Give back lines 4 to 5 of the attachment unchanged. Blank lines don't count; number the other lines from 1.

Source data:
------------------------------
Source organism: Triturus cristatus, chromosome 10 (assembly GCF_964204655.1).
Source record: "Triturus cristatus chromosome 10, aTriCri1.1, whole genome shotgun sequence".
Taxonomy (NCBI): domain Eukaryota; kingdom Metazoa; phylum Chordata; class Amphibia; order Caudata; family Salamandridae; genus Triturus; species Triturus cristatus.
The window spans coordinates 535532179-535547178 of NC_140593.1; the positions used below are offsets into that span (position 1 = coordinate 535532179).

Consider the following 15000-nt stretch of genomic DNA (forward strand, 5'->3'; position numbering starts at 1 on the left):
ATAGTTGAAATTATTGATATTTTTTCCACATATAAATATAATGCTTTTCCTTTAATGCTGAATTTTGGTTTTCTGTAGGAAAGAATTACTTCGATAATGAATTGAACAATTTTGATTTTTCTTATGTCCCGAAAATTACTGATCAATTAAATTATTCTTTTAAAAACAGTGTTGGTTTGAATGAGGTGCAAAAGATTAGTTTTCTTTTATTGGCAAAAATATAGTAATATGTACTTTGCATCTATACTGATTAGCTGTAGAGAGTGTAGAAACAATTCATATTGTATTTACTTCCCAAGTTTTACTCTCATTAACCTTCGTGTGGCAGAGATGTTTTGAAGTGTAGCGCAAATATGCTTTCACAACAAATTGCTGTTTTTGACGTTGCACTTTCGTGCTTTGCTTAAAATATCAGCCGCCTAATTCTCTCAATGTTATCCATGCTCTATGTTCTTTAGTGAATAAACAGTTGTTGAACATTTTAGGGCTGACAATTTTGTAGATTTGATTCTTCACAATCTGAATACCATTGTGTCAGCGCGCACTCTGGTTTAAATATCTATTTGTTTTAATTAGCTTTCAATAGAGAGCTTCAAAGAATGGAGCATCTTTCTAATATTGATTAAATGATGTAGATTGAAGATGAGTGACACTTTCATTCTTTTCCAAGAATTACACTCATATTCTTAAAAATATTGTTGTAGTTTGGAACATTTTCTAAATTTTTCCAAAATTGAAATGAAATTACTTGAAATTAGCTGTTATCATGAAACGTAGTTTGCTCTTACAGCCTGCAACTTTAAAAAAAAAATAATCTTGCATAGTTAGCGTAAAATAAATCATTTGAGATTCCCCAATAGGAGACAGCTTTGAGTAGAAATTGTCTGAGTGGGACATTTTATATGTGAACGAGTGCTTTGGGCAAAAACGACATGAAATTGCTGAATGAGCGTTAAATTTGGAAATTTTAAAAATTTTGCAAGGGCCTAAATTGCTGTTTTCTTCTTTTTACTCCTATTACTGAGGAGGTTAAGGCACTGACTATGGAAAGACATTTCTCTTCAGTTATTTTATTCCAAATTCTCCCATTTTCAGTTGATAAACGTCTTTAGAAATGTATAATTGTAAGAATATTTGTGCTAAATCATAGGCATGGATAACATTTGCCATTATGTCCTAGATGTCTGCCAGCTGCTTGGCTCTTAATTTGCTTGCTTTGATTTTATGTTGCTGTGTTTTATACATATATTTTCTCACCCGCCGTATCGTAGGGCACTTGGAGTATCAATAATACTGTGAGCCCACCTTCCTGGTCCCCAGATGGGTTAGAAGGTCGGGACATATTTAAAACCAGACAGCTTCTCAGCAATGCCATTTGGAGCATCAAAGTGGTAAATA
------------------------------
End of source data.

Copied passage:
The window spans coordinates 535532179-535547178 of NC_140593.1; the positions used below are offsets into that span (position 1 = coordinate 535532179).

Consider the following 15000-nt stretch of genomic DNA (forward strand, 5'->3'; position numbering starts at 1 on the left):